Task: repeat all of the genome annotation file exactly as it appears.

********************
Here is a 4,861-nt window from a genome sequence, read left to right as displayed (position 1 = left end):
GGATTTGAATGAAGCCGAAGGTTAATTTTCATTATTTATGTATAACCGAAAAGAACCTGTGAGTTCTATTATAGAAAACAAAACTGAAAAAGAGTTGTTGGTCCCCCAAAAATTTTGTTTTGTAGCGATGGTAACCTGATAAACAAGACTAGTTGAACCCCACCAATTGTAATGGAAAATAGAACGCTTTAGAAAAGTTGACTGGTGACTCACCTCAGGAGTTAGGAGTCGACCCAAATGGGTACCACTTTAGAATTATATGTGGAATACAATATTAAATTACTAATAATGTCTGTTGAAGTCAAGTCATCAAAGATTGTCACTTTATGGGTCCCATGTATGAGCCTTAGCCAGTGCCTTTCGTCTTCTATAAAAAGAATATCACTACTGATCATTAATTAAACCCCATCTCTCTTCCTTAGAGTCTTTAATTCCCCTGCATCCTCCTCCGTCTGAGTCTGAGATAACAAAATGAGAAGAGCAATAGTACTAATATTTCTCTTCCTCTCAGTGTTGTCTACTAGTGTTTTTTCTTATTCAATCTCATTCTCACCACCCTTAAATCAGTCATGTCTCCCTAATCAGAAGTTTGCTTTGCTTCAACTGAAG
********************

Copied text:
Here is a 4,861-nt window from a genome sequence, read left to right as displayed (position 1 = left end):
GGATTTGAATGAAGCCGAAGGTTAATTTTCATTATTTATGTATAACCGAAAAGAACCTGTGAGTTCTATTATAGAAAACAAAACTGAAAAAGAGTTGTTGGTCCCCCAAAAATTTTGTTTTGTAGCGATGGTAACCTGATAAACAAGACTAGTTGAACCCCACCAATTGTAATGGAAAATAGAACGCTTTAGAAAAGTTGACTGGTGACTCACCTCAGGAGTTAGGAGTCGACCCAAATGGGTACCACTTTAGAATTATATGTGGAATACAATATTAAATTACTAATAATGTCTGTTGAAGTCAAGTCATCAAAGATTGTCACTTTATGGGTCCCATGTATGAGCCTTAGCCAGTGCCTTTCGTCTTCTATAAAAAGAATATCACTACTGATCATTAATTAAACCCCATCTCTCTTCCTTAGAGTCTTTAATTCCCCTGCATCCTCCTCCGTCTGAGTCTGAGATAACAAAATGAGAAGAGCAATAGTACTAATATTTCTCTTCCTCTCAGTGTTGTCTACTAGTGTTTTTTCTTATTCAATCTCATTCTCACCACCCTTAAATCAGTCATGTCTCCCTAATCAGAAGTTTGCTTTGCTTCAACTGAAG